Written by Azuka Onwuka
Last week’s reported attack on the 157 Military Task Force Battalion in Metele, Borno State by Boko Haram terrorists shook Nigerians to their bones. The reason for the shock was because of both the high casualty figure (put at over 100) as well as the video of the attack circulated by Boko Haram, depicting the graphic killing of Nigerian soldiers.
But last week’s attack on the military was not the first of its kind in recent months. It was just that it was different in magnitude and pictorial reportage. In April this year, the AFP reported that Boko Haram fighters attacked a military base and two surrounding villages near the flashpoint Nigerian city of Maiduguri, killing at least 20 people and wounding 84.
It shows that contrary to the claim by the administration of President Muhammadu Buhari that Boko Haram had been “technically defeated” and “downgraded”, making the group focus only on “soft targets”, the Boko Haram insurgents have been targeting military bases and wreaking havoc, to prove that they are still as potent as ever. The repeated complaints by soldiers of poor equipment and motivation and the effrontery of the Boko Haram to attack military bases and video the attack raise some questions. In addition to the security vote in the budget, what happened to the $1bn special fund approved for the purchase of security equipment?
In April this year, the Minister of Defence, Mansur Dan-Ali, disclosed that President Muhammadu Buhari had approved the release of $1bn to Nigerian Defence authorities for the purchase of security equipment to fight insecurity in the country. One billion dollars is the equivalent of N360bn. Note that in December 2017, the Ekiti State House of Assembly passed a budget of N96bn for the state. In February this year, Governor Kashim Shettima of Borno State signed the N181.2bn budget of the state into law. In the same February of this year, the Anambra State House of Assembly passed the 2018 appropriation bill into law: N170.9bn.
This shows that the special fund of N360bn for security is equal to the combined annual budgets of two states. This amount excludes the statutory allocation to security in the 2018 budget. According to the online government watchdog, BudgIT, “In the proposed 2018 Budget, N1.323tn is allocated to security, up from 2017 figures of N1.142tn.” Note that even though the Presidency proposed a total budget of N8.6tn for the 2018 fiscal year, the National Assembly eventually passed a budget to N9.1tn.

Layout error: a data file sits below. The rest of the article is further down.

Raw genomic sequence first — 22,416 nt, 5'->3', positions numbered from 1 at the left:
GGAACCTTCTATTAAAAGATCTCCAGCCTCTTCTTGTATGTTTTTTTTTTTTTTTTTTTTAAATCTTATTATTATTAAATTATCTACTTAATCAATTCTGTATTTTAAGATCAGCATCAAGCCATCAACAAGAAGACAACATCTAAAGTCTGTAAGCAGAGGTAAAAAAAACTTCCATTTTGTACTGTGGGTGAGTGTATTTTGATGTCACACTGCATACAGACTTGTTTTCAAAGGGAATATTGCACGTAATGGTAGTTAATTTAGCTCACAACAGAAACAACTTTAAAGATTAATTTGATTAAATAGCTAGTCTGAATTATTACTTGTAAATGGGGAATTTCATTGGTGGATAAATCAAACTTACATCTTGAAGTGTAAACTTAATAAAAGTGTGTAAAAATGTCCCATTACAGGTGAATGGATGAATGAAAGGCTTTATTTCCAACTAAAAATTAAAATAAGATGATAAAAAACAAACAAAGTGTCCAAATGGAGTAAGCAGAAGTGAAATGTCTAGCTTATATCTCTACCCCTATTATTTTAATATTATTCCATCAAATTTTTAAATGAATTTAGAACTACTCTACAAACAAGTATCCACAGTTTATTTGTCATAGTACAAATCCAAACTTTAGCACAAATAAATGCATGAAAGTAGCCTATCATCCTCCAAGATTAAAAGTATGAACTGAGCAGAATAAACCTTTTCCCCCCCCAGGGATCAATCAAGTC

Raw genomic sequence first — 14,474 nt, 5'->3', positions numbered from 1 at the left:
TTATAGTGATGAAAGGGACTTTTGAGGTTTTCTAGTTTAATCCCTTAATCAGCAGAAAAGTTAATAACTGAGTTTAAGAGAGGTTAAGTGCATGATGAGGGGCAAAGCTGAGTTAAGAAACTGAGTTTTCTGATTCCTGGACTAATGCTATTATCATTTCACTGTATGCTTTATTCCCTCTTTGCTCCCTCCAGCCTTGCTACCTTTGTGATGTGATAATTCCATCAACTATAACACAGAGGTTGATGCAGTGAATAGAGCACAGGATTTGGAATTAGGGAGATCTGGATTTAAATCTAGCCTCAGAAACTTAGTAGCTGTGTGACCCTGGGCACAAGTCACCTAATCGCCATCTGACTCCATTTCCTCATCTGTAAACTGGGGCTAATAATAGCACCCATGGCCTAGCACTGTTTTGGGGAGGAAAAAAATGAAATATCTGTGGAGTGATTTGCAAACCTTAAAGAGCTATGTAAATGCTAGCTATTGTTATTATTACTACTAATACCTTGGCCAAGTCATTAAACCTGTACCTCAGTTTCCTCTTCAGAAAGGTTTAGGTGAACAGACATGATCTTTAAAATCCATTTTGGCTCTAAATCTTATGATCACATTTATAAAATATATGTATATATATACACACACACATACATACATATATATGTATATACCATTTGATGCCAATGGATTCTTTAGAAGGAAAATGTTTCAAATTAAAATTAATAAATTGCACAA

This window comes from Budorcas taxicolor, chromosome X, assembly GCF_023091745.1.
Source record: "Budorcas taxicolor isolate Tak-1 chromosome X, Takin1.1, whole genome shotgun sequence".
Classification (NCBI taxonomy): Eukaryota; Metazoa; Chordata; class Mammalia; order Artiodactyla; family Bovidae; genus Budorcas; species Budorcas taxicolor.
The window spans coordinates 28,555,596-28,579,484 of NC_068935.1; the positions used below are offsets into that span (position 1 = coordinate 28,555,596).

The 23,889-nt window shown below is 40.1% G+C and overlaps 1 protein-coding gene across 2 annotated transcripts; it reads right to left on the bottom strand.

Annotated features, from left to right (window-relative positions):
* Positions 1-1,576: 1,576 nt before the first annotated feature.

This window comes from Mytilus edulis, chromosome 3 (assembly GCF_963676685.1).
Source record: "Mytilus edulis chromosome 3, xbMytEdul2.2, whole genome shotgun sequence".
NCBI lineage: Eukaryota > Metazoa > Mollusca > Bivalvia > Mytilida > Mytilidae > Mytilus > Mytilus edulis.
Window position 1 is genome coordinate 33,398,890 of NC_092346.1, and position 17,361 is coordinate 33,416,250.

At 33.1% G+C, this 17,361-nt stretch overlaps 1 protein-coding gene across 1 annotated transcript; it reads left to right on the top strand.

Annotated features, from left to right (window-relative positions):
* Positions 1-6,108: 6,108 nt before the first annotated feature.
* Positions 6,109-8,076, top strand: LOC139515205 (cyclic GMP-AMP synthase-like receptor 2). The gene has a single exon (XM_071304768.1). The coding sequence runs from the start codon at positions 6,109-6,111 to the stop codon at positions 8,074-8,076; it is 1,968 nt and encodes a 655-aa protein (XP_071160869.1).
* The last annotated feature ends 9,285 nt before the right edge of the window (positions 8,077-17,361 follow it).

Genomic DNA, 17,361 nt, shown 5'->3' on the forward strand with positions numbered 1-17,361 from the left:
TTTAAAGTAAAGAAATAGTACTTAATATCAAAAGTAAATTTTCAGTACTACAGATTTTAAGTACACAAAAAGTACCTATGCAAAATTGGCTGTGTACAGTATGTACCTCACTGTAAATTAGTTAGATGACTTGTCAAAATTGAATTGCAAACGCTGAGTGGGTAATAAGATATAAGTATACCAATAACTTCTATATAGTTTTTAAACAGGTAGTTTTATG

It is sad that the soldiers should be complaining of not being properly funded. It was reported that the attack at Metele lasted for about 45 minutes. That was long enough for the military to send aerial support to Metele to dislodge the Boko Haram terrorists. Why did the soldiers not get that crucial back-up from the air, to save lives and save Nigeria’s integrity? Was there no SoS from Metele? Were there no fighter jets to promptly respond to the distress call?
It was also a failure of intelligence that Boko Haram would plan such a massive attack and execute it without the military authorities having wind of it, so as to foil it. Since the war against Boko Haram started, there have been accusations that there are moles in the military working for Boko Haram against the soldiers and the nation. This is also what intelligence should find out and stop.
Interestingly, last week too, while Boko Haram was killing Nigerian soldiers, the Federal Government was releasing about 156 former Boko Haram members into the society. The media reported that the 156 men, who were said to have repented and surrendered, on Wednesday swore allegiance to the Nigerian government after undergoing a De-radicalisation, Rehabilitation and Reintegration programme, named Operation Safe Corridor. The repentant insurgents took the oath of allegiance before Justice Nehizena Idemudia Afolabi of the Federal High Court, Gombe at the DDR rehabilitation camp in Gombe. The former Boko Haram members dropped their weapons and surrendered to the Nigerian Army. Consequently, they were enlisted into the 11-month de-radicalisation programme, where they received vocational skills training by different government agencies.
While the video of last week’s attack by Boko Haram is demoralising to every Nigerian who watched it, it is a superb ego-thumping propaganda tool for the Boko Haram for the purposes of recruiting more members, striking fear into the hearts of many not to trust the military to protect them, convincing people to see education as evil, and getting more funds from its sponsors and sympathisers. The Nigerian military should not have allowed Boko Haram to record such a success against it.
Those slain soldiers are people’s children, husbands, brothers, fathers, friends, colleagues, etc. Nobody wants to lose a loved one in such a manner. While Nigerians are angry over the way those soldiers were killed, their families must be devastated. Those who don’t know if their family members were affected would be extremely anxious. Soldiers who lost their colleagues in such a manner would be demoralised to fight. It is true that once soldiers get enlisted, they have signed to fight in defence of their nation, but nobody wants to die in an avoidable circumstance.
It should also make Nigerian soldiers to place premium on the lives of Nigerian civilians. When Nigerian soldiers shoot at civilians during a disagreement or a protest, they should know that life is precious and should not be wasted because one has a gun. When a life is cut short with bullets over issues that require batons, water cannon, blank bullets, pepper spray, etc, it is devastating to the bereaved.
Why is the President still keeping the fumbling security chiefs on their seats till now?